After a delicious breakfast, our first full day in Madrid started with a bus tour with our local guide from yesterday. She pointed out buildings, monuments, etc. (most of which we won’t remember). We got off twice—once to walk they the Palacio Real de el Pardo dating from the 19th century and where the dictator Franco chose to make his home Part of it is used today for state occasions and to welcome Presidents from foreign lands. There were over 300 tapestries inside ( no pics allowed); many Flemish, others designed by Goya. The only personal items of Franco were some uniforms; no pictures of him, or heads of State, etc. Gardens were in a state of unkemptness.

The reason we toured this Palace is because the Palais Royal, home to the current sovereigns of Spain was closed to the public for the day, in use for a formal occasion.

It turned out to be the formal acceptance and presentation of the credentials of the new Canadian ambassador. By chance, as we were in the Plaza Mayor afterwards, the carriages, horse brigades and costumed riders went right threw the plaza. (The yellow truck is the horse clean-up crew). Pomp and circumstance galore!

We made our way through this very crowded area over to our tapas lunch restaurant nearby. Very quaint and old, wine racks on the ceiling, and a nice lunch. We have yet to taste the fried calamari, well-known in this area though.

The official end of this bus tour, we said goodbye to Jorge, our stupendous driver as he dropped us off at the first museum stop for us, the Reina Sofia.

This houses the modern era paintings of Dali , Miro, and Picasso, among others. Picasso’s masterpiece Guernica, about the Spanish civil war was moved here in the late eighties . Under instructions from Picasso himself, it couldn’t be moved from NY (MOMA) to Spain until Spain was a democracy. Wendy remembers seeing it in NY as well. Here, there were three or four rooms with sketches of parts of it as well as other sketches, posters, and several other artist’s paintings by other people as well as Picasso. You could stand in front of it for hours studying the grotesque and terribly anguished faces of people, and even the animals showed fear and trepidation in their faces. No photos were allowed but here is on from the internet:

We finished our too short trip to this museum with some Dali paintings which we really appreciate more since our trip to the Dali museum in Tampa a few days before we left the states.

A special treat this evening—after a stop to peruse the many stalls of the Mercado and get some tapas (as well as a generous pour of the local vermouth, courtesy of Emma), we went to a Flamenco show.

Four dancers, one guitarist and two male singers treated us to a fairly authentic version of this famous Spanish music and dance. The feet tapped, the hands clapped different rhythms constantly, and the arms moved very gracefully-sometimes slowly, but mostly incredibly fast in a whirlwind of motion. Quite a performance! It was an easy metro ride home to our nice hotel.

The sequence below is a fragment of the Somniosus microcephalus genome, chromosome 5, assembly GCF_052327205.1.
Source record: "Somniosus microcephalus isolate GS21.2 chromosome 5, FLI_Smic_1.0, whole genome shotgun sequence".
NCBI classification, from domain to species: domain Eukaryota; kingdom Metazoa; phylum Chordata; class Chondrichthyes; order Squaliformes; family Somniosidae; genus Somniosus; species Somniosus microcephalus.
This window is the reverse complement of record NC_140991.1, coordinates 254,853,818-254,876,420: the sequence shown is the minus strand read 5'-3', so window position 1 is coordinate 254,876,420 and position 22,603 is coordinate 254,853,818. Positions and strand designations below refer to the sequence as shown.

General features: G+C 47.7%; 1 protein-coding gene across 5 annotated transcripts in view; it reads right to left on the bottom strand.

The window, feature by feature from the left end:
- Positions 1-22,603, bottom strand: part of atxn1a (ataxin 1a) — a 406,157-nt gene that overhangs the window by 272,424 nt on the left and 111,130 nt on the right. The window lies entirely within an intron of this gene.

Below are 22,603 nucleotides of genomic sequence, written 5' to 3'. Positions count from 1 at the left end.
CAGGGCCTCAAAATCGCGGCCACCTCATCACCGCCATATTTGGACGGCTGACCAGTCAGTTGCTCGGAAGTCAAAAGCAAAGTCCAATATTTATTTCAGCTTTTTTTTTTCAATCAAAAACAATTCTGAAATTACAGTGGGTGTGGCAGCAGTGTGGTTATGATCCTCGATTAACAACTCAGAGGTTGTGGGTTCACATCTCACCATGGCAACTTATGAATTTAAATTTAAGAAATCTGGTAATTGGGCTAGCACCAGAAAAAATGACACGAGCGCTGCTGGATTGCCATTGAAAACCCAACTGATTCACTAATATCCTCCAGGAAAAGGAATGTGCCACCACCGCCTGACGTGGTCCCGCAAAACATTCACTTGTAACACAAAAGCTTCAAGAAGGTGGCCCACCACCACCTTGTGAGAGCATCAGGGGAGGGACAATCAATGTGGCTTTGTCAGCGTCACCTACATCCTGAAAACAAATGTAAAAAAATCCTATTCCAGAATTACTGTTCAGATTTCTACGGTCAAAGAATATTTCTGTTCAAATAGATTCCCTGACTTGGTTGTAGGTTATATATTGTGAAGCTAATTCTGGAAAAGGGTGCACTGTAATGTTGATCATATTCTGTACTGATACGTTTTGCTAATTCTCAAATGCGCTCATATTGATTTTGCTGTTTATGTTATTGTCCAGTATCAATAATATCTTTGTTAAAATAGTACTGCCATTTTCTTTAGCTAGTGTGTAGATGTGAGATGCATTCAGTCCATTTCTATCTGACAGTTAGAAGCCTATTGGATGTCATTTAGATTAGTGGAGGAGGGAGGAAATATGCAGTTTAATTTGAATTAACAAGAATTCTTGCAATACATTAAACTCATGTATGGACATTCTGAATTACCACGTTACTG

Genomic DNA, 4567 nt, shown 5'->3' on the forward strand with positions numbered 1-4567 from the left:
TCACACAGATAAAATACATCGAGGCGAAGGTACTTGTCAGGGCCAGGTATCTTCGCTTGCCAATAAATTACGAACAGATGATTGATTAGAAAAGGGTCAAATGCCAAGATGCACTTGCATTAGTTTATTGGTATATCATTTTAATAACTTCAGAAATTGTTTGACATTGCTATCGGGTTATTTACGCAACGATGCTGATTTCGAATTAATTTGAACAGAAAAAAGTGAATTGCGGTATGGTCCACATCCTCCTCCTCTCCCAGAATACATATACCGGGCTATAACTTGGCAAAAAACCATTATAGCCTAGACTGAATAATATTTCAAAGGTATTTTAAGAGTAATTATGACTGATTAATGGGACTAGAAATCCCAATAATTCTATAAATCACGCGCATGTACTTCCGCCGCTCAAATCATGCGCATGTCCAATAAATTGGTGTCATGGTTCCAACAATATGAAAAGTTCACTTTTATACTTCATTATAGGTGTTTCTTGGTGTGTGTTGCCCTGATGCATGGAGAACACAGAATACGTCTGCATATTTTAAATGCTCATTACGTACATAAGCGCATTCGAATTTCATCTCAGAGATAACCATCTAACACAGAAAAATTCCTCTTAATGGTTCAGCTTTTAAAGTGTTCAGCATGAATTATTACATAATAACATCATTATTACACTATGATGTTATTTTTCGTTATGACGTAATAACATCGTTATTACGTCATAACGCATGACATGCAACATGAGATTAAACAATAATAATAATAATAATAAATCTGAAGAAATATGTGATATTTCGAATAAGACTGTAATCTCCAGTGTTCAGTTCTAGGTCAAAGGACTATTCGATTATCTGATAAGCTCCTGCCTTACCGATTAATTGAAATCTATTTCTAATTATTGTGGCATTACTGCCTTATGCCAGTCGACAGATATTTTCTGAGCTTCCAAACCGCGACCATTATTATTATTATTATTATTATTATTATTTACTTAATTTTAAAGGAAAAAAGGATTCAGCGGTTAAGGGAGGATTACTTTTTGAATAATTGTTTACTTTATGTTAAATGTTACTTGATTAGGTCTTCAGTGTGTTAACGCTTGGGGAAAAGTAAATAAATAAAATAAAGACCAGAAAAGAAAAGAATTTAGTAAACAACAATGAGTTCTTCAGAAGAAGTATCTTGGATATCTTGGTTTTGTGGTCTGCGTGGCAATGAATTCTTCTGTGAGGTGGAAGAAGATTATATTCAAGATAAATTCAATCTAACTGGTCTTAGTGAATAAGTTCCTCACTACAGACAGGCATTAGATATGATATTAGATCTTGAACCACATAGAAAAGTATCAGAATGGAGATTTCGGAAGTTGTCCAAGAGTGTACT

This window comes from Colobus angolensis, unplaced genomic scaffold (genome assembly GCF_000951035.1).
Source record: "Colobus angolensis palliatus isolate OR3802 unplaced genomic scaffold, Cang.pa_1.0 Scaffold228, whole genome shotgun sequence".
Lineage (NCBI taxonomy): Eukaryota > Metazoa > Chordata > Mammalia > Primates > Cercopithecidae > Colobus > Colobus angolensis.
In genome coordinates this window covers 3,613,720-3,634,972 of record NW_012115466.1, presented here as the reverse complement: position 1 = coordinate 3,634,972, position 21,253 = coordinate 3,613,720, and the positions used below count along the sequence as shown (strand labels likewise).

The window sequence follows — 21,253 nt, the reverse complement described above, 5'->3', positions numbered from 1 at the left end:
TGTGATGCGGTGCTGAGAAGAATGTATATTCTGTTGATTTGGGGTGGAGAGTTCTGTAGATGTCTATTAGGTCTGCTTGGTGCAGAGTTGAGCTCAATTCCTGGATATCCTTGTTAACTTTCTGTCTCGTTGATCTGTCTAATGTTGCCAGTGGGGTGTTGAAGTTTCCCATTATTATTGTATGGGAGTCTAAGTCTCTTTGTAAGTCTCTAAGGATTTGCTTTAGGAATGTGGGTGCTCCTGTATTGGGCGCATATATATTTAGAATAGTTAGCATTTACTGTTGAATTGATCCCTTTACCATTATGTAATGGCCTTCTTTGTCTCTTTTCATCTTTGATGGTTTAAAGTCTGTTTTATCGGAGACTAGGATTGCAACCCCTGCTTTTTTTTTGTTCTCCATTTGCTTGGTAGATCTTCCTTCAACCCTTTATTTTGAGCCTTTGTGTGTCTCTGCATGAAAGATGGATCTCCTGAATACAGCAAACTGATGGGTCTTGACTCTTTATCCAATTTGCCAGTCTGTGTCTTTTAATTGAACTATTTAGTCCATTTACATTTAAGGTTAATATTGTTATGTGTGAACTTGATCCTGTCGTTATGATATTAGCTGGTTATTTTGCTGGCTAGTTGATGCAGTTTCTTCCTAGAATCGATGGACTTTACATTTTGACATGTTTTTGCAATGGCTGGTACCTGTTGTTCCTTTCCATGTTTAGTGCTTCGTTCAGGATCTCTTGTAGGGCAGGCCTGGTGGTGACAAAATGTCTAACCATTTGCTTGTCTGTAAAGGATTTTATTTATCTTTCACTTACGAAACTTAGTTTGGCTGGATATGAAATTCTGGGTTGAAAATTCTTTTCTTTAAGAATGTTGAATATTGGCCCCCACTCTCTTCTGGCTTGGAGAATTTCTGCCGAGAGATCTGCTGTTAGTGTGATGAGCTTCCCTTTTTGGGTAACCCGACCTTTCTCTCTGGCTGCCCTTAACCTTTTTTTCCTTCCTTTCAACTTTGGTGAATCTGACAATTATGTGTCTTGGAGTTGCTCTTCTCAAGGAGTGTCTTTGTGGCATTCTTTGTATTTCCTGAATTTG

Friday was a totally free day. We had been given tickets to the Prada, one of the most famous museums in the world and were eager to go. But first, getting in those all important daily steps—a walk thru the famous Retiro Park. It is about 300 acres, and right down the street from our hotel. We passed a man-made lake with ducks and black geese swimming, and the crystal palace, basically an exhibition hall modeled after a bigger one in Hyde Park in London.

We arrived at the Prado where no pictures are allowed and the room numbering system is probably the most complicated we’ve seen. To add to the confusion, (even though we had handouts, an app guide, and the museum’s own app), several of the paintings we wanted to see had been moved.

Nonetheless this is truly an amazing museum - on par with the world’s best. Rooms full of works from Goya, including both the Naked and Clothed Maja, mesmerizing portraits by El Greco, and many works by Velázquez, including the popular Las Meniñas (The Ladies-in-waiting) were among the masterpieces we particularly enjoyed. Wendy’s favorite was Hieronymus Bosch’s "Garden of Earthly Delights". It’s triptych of heaven, earth and hell was quite surreal, especially given that it was painted in the early 16th century. No photos allowed, but here are some examples from the web:

Very tired, we finished our tour after Jim located the "black Goya’s", early works containing very dark and haunting images that are said to have inspired many modern artists.

We walked up towards the Plaza de Sol, and stopped at a mediocre local restaurant (too tired from walking) along the way for lunch. The remaining part of the afternoon was spent relaxing before our wonderful farewell dinner at the hotel.

We were seated at a long table (dubbed the Last Supper😉), and had a meal of octopus starter, salmon or steak, and, of course, lots of wine. Harriet, one of our fellow travelers read a funny and self-penned poem about our trip, toasts made, hugs given and goodbyes said. We loved Emma’s guidance, from start to finish.

Tomorrow, we continue on our own by train to Barcelona for the last stop of our trip.